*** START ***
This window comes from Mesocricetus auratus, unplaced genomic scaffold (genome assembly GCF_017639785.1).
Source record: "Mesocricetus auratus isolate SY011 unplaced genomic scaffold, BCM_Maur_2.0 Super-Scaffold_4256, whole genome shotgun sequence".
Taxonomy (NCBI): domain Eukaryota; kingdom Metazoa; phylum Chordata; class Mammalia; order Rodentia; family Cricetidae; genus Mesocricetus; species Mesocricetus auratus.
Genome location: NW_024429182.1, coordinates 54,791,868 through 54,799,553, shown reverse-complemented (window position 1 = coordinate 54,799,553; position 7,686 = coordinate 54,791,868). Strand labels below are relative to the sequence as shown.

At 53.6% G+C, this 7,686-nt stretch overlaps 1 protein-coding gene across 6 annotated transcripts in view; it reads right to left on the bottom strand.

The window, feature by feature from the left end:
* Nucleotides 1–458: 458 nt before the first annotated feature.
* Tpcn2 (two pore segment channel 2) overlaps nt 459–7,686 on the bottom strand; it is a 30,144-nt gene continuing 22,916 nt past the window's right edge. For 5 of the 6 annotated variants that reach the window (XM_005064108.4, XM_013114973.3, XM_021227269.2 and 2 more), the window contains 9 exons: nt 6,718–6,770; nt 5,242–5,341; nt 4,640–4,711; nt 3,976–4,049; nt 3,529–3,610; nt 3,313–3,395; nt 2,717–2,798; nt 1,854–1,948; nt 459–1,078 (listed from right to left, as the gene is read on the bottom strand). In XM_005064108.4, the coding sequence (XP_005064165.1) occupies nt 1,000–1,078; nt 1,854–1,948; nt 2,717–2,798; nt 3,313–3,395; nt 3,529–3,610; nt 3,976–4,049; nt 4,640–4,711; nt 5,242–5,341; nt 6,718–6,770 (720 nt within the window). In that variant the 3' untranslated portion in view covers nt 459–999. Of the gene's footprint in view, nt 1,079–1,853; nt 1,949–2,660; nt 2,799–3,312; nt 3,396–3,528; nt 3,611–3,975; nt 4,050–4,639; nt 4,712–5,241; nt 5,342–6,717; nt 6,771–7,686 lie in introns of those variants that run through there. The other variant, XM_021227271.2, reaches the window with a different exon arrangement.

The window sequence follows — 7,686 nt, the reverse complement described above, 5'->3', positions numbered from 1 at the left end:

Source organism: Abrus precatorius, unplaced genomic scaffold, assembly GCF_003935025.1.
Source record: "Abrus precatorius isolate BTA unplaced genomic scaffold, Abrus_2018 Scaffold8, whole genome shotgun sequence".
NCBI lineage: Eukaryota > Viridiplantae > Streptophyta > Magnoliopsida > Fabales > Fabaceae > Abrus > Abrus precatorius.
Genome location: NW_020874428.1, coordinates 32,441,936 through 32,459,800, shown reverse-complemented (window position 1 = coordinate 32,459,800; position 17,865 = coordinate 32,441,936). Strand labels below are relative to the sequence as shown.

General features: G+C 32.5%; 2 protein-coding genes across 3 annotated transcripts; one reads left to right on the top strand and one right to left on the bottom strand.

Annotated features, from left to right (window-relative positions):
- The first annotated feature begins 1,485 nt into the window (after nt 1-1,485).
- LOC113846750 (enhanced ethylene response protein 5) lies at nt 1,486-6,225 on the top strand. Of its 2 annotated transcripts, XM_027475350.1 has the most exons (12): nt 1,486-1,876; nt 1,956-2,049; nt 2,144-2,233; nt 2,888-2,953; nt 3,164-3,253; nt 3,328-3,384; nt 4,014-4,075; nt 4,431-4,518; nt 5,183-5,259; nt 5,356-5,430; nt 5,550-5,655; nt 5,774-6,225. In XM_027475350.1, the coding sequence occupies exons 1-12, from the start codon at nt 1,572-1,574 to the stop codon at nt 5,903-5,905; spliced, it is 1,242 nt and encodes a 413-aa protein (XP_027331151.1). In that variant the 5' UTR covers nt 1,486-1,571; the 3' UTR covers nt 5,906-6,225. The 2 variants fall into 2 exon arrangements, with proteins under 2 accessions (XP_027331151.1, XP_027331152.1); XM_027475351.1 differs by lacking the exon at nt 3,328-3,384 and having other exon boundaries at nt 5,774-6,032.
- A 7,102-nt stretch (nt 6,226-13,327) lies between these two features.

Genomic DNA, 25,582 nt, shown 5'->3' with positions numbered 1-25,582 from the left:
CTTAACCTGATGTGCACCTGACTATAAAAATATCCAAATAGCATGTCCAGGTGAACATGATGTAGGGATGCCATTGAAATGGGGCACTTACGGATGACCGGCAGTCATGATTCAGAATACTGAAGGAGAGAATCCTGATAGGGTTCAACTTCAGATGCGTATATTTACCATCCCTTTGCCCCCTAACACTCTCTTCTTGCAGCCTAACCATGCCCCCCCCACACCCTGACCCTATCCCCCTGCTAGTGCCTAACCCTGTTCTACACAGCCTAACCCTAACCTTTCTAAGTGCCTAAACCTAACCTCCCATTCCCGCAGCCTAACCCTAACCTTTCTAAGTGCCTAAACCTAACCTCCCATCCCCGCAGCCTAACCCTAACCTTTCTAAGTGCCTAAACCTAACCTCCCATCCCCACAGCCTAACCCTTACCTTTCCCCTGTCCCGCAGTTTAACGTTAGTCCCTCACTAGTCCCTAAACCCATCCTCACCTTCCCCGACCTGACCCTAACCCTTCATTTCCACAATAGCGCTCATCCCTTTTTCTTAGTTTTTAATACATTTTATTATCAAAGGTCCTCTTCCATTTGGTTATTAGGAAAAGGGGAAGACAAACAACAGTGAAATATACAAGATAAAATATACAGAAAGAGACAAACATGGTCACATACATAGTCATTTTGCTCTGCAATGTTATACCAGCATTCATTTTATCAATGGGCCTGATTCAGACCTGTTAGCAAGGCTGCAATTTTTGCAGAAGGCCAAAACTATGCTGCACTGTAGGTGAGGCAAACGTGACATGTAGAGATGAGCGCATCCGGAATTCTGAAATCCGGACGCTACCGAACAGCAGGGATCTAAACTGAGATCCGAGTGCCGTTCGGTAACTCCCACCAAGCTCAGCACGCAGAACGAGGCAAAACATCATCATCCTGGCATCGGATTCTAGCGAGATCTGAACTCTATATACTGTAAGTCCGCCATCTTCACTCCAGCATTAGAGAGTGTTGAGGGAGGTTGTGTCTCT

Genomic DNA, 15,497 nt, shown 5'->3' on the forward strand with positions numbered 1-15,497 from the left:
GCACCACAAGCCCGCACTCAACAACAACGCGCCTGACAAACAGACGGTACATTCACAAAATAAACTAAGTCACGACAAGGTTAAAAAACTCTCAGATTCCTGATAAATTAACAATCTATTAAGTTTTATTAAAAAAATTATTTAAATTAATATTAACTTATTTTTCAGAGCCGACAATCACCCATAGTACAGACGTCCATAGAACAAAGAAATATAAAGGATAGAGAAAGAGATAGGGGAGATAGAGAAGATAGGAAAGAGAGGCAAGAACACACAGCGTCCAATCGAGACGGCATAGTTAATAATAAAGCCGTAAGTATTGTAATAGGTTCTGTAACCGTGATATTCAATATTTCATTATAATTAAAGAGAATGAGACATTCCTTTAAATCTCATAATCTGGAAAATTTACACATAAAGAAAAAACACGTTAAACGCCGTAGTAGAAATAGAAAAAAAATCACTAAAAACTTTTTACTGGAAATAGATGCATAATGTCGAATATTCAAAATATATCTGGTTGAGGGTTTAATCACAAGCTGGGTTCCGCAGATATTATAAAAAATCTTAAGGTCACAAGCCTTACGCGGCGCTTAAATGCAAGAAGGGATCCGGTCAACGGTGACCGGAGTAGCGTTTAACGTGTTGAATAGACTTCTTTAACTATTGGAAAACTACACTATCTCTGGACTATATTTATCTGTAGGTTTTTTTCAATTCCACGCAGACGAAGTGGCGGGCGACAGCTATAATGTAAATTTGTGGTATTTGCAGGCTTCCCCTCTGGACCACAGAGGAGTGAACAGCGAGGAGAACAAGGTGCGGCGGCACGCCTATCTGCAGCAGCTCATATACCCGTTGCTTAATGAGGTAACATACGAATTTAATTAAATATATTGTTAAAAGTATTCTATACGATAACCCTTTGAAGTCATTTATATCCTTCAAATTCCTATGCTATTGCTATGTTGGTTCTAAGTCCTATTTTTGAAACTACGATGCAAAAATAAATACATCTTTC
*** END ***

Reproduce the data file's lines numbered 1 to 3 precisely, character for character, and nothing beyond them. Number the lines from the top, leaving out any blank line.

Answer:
This window comes from Mesocricetus auratus, unplaced genomic scaffold (genome assembly GCF_017639785.1).
Source record: "Mesocricetus auratus isolate SY011 unplaced genomic scaffold, BCM_Maur_2.0 Super-Scaffold_4256, whole genome shotgun sequence".
Taxonomy (NCBI): domain Eukaryota; kingdom Metazoa; phylum Chordata; class Mammalia; order Rodentia; family Cricetidae; genus Mesocricetus; species Mesocricetus auratus.